Keselowski wins NNS at Richmond

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Kyle Busch’s recent assault on the NASCAR Nationwide Series was halted tonight at Richmond International Raceway, as Brad Keselowski took the lead from him with nine laps to go and held on to win the ToyotaCare 250 at “The Action Track.”

Busch was aiming for his fourth consecutive NNS victory and fifth of the season, but was unable to hold back Keselowski and Kevin Harvick, who attempted to muster a final charge against Keselowski before settling for the runner-up position. Behind the third-place Busch was Brian Vickers in fourth and Regan Smith in fifth.

Keselowski, Busch and Harvick dueled heavily for the win in the final stages of the race, with Harvick pulling ahead of Keselowski briefly after a restart on Lap 221. A few laps later, Busch managed to pass them both but couldn’t stop Keselowski from taking the point for good at Lap 241.

After the race, short-track tempers flared on pit road between Brian Scott and Nelson Piquet, Jr., which culminated in a personal confrontation that saw Piquet appear to kick Scott below the belt. Both drivers were called to the Nationwide hauler for the incident, which drew plenty of comments along the Twittersphere.

Among the more humorous tweets was one from Sprint Cup driver Clint Bowyer, who chimed in: “A guy might need to think about using a “cup” while driving in the @NASCAR_NNS series from here out. #hieeyah Fellow Cup star Denny Hamlin also had a good one: “I can just picture Brian walking up and Nelson is in a full on crane stance just waiting to drop the hammer”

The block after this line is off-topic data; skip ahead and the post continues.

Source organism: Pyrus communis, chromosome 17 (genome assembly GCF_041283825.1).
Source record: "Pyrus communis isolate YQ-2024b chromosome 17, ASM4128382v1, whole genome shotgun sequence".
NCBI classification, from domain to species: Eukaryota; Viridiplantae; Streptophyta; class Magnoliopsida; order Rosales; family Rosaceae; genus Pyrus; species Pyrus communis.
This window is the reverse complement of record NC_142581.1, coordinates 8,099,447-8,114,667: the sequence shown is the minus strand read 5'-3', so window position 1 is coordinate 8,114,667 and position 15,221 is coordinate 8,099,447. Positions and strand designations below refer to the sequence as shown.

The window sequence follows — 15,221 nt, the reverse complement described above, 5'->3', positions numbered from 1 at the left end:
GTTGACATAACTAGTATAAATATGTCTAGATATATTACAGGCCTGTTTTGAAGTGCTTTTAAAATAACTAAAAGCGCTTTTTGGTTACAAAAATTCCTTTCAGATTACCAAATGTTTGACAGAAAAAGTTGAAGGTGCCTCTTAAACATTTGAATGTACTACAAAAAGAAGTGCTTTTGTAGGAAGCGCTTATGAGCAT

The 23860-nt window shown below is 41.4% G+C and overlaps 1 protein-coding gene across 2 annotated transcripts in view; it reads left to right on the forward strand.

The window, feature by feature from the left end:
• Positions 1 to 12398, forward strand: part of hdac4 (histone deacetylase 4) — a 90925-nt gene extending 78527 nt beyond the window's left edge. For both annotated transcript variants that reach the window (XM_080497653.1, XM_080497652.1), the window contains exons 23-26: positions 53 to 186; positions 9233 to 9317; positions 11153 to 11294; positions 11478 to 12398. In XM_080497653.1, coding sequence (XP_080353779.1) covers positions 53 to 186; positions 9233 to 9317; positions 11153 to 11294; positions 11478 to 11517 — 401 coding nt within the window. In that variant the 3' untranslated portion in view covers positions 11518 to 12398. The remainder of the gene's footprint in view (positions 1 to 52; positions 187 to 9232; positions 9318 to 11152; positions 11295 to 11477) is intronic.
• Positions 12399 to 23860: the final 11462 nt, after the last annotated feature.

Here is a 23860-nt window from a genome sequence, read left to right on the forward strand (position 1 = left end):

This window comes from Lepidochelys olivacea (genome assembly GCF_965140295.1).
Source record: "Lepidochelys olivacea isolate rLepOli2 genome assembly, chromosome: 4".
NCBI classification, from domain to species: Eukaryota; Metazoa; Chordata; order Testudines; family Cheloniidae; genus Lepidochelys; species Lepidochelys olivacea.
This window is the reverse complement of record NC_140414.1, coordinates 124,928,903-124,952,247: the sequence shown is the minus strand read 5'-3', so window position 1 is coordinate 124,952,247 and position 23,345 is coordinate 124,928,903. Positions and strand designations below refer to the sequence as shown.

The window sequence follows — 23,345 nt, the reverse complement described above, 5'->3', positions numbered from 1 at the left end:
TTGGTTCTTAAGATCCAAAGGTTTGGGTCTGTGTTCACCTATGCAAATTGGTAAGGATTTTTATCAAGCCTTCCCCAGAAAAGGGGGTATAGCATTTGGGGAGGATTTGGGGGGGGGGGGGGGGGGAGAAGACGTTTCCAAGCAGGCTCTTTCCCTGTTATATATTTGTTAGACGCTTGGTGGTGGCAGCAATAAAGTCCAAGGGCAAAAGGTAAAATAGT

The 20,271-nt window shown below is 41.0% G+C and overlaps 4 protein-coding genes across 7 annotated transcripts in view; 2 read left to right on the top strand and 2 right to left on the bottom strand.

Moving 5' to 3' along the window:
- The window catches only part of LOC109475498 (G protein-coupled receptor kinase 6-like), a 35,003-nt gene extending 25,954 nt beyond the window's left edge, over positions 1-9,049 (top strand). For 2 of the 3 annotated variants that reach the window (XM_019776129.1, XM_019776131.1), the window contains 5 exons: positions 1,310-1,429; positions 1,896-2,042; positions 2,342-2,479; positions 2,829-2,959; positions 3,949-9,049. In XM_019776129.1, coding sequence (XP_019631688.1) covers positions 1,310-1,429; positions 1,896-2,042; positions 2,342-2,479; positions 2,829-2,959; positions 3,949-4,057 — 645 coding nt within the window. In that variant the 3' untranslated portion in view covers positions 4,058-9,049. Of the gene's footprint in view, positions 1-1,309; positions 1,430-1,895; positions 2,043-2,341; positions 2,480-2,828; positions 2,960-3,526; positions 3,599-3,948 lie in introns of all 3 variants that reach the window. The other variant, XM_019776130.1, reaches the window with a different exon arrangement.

Position of F1 start lights altered to compensate for safety halo

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MELBOURNE, Australia (AP) — The position of start lights will be altered on Formula One tracks this season, in a bid to ensure the drivers’ line of vision is not impeded by the controversial halo protection device.

The halo is a titanium structure introduced this year in a bid to ramp up driver safety, forming a ring around the cockpit top. It is designed to protect the drivers’ head from loose debris and offer better safety during eventual collisions.

Although drivers largely understand the need for it, very few like it. They are worried it impedes visibility, it looks ugly and also that fans will no longer be able to identify a driver properly from his race helmet. Drivers also take longer to climb in and out of their cars.

Formula One’s governing body has addressed concerns and asked every circuit “to make the lights at a standard height above the track,” FIA race director Charlie Whiting said.

“Pole position seems to be the worst case scenario with the halo,” Whiting added at the season-opening Australian GP. “Maybe the driver can’t quite see the lights, or see only half of them, and he might have to move his head too much.”

The new start lights were positioned lower for Friday’s first two practice sessions at Albert Park. Drivers were also allowed the rare chance to rehearse grid starts at the end of both sessions.

“We haven’t normally allowed practice starts on the grid here because it’s quite a tight timetable,” Whiting said. “What I thought would be a good idea was to give the driver sight of those lights, rather than for the first time on Sunday evening.”

A repeat set of lights has been moved from its usual position halfway up the grid to a more convenient position to the left.

“Those repeat lights were normally halfway up the grid, and they were fitted round about 2009, when the rear wings became higher on the cars,” Whiting said. “But now the wings have been lowered, there’s no need for those halfway up the grid.”